Italy’s Catholic bishops filed their first report on clerical sexual abuse and revealed on Thursday that more than 600 cases from Italy had been on file with the Vatican since 2000.
The report of the Italian Bishops’ Conference, which only included complaints received by local Italian church authorities over the past two years, did not mention hundreds of cases. It has identified 89 alleged victims and about 68 accused.
But in response to a reporter’s question during a press conference about the report, Monsignor Giuseppe Batory revealed that the bishops’ conference was looking into 613 files held in the Vatican House of the Doctrine of the Faith.
In 2001 the Vatican required dioceses around the world to send all their credible reports of abuse to the Directorate for processing. The Vatican felt compelled to act after decades during which bishops and heads of religion moved predatory priests from parish to parish rather than punish them or report them to the police.
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Batory, general secretary of the bishops’ conference, noted that some of the 613 cases may have been archived and some may contain multiple victims of a serial predator.
“We have to understand the number of victims, what is their profile and who is responsible,” he said.
The semi-random revelation confirmed that the initial report of the bishops’ conference was not intended to provide an accurate or historical view of the problem of clerical abuse in Italy. The country’s bishops did not authorize such research despite demands from survivors for a full accounting, which some other Catholic churches in Europe have published.
Instead, the Italian bishops limited the scope of their report to assessing the work of “listening centers” set up in dioceses since 2019 to receive victims’ complaints. Organizers said during a press conference Thursday that the report provided a “first picture” of the problem and that the bishops intended to issue annual reports from now on.
The report said 89 people had submitted reports in the past two years and identified 68 of the abusers. It found that most of the victims were between the ages of 15 and 18 when the abuse occurred, although 16 were adults deemed “vulnerable” by the church. Most of the allegations involved inappropriate language or behavior and touching.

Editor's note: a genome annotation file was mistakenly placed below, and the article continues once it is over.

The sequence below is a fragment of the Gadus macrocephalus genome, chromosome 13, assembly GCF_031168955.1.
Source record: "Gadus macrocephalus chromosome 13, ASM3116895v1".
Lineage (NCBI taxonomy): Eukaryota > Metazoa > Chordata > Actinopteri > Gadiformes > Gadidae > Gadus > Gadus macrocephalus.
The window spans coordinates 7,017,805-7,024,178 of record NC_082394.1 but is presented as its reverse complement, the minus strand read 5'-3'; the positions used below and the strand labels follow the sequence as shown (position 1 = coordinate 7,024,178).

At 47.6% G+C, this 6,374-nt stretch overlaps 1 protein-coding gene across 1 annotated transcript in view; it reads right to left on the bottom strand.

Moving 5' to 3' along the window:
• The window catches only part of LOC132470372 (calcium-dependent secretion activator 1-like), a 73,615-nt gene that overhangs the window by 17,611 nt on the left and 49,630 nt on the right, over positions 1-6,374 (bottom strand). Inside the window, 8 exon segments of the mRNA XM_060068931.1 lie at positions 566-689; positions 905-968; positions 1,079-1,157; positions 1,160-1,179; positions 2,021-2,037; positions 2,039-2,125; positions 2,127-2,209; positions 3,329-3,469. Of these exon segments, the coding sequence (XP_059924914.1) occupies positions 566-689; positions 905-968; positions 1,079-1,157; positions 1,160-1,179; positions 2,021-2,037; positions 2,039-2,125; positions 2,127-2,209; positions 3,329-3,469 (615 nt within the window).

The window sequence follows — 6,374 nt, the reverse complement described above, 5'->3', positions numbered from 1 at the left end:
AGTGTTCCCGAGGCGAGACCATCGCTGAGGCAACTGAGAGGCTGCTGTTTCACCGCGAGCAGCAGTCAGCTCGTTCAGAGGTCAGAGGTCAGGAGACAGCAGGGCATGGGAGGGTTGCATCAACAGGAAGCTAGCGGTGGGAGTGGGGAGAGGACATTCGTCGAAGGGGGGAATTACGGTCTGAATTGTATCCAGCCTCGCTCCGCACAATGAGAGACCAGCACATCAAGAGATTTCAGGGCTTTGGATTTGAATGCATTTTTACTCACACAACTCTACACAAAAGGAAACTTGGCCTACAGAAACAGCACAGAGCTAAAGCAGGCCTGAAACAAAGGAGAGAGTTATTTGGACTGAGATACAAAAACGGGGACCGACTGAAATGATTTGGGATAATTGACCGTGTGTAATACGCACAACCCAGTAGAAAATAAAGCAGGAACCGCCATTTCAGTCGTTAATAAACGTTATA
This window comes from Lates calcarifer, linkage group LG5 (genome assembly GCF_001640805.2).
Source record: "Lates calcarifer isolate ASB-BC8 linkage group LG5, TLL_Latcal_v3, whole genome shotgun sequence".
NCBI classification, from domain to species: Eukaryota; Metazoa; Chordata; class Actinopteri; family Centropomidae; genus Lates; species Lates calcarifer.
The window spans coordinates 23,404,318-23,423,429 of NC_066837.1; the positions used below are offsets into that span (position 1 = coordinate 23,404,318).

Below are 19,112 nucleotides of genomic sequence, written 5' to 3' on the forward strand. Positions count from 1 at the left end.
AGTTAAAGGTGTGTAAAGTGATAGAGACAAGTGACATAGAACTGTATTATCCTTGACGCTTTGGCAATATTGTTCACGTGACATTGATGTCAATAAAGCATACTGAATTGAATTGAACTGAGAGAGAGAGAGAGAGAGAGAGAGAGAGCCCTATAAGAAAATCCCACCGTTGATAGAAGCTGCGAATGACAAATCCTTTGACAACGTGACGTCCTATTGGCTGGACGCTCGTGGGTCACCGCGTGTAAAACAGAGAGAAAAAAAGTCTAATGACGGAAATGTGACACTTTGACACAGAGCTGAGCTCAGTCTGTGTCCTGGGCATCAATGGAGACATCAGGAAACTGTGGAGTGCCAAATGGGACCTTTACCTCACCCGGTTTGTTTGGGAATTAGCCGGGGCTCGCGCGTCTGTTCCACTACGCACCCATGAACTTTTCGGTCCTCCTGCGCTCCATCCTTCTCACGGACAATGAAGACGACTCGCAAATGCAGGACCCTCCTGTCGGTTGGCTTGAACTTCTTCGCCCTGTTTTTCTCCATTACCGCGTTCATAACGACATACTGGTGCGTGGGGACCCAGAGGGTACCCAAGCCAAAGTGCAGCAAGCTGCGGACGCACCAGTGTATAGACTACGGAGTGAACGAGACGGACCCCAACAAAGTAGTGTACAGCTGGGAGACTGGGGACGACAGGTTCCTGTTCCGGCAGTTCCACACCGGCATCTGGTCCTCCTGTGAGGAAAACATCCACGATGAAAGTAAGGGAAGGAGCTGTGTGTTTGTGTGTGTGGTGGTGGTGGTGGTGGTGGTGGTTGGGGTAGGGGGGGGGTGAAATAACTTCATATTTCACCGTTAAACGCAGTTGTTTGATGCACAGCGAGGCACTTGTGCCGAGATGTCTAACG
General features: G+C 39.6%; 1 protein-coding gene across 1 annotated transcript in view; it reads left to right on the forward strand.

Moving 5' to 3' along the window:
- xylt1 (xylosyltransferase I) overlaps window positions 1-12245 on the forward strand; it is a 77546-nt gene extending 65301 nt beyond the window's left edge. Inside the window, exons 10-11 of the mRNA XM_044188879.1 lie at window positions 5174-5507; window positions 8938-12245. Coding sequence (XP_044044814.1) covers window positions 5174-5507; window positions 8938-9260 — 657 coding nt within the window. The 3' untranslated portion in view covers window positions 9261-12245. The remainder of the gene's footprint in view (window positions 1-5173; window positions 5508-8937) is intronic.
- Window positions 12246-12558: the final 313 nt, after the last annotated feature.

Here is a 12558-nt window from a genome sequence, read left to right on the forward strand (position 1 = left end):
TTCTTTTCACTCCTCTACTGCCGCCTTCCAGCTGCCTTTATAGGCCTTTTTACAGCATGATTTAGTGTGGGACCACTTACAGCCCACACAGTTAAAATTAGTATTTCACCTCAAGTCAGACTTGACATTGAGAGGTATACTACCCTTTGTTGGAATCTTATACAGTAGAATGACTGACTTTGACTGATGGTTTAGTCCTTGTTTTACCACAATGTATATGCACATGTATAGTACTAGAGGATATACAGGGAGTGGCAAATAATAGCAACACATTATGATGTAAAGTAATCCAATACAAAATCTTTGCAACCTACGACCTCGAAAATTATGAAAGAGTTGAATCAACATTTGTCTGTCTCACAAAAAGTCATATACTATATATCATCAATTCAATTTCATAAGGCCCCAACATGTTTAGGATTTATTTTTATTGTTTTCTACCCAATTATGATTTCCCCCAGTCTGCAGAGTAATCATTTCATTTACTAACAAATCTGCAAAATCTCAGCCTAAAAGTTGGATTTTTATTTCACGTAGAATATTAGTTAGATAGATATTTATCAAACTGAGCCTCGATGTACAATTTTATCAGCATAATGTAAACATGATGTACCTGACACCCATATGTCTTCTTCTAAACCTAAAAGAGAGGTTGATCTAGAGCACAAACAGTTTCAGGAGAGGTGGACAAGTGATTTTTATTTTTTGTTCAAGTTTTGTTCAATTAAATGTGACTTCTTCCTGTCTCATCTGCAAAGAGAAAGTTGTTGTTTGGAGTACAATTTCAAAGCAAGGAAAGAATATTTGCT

The numbers pale in comparison to the known case count kept by Italy’s main survivor group, Rete L’Abuso, which estimates nearly 1 million victims in the overwhelmingly Roman Catholic country. The group has identified some 178 accused priests, 165 priests convicted by Italian law enforcement authorities, and some 218 new cases.
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However, the numbers reported by the Italian bishops even in the last two years are significant, said Francesco Zanardi, president of the Rete l’Abuso.
“If they receive 89 complaints in two years, this means that the problem exists and it is significant,” he said in a phone interview.
Zanardi noted that an unusually high proportion of the accused were church workers — about 34%, compared to 66% of priests or religious brethren. He noted that casual abusers often find it easier to reach out to potential victims in the extensive volunteer programs the Church runs in Italy because background checks are less rigorous.
Monsignor Lorenzo Ghezzoni, head of the Italian Church’s National Child Protection Service, said the numbers in the report were significant given the reporting period that covered when church activities were closed or curtailed due to COVID-19.
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“These are just a few examples, but they are a lot,” said Ghizoni, especially for a system for receiving complaints that was just getting started.
From the outset, the scope of the Italian report was far more limited than the approach taken by the Catholic hierarchy in many European countries to try to respond to the demand for accountability for clerical sexual abuse.
When he announced the planned report in May, the president of the Italian Bishops’ Conference, Cardinal Matteo Zubi, insisted that the scope of the study and the compressed six-month timeframe for its release would enable the researchers to provide more “accuracy and accountability.” outcome.
Whether by government mandate, parliamentary inquiry or church initiation, such reports in Ireland, Belgium, the Netherlands, Germany, Portugal and France have identified systemic problems that have allowed the abuse of thousands of children by Catholic priests.
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In France, a panel of independent experts estimated that 330,000 children were sexually abused over 70 years by some 3,000 priests and church employees, and that the crimes were “systematically” covered up by the church hierarchy. This report, and a series of revelations about high-level abusers, sparked a crisis of confidence in the French Catholic Church.
Zanardi alleged that the Italian report was clearly an attempt to “minimize” and cover up the scale of clerical sexual abuse in Italy. “It’s a shame. It’s partial and you don’t really know what it’s for,” he said.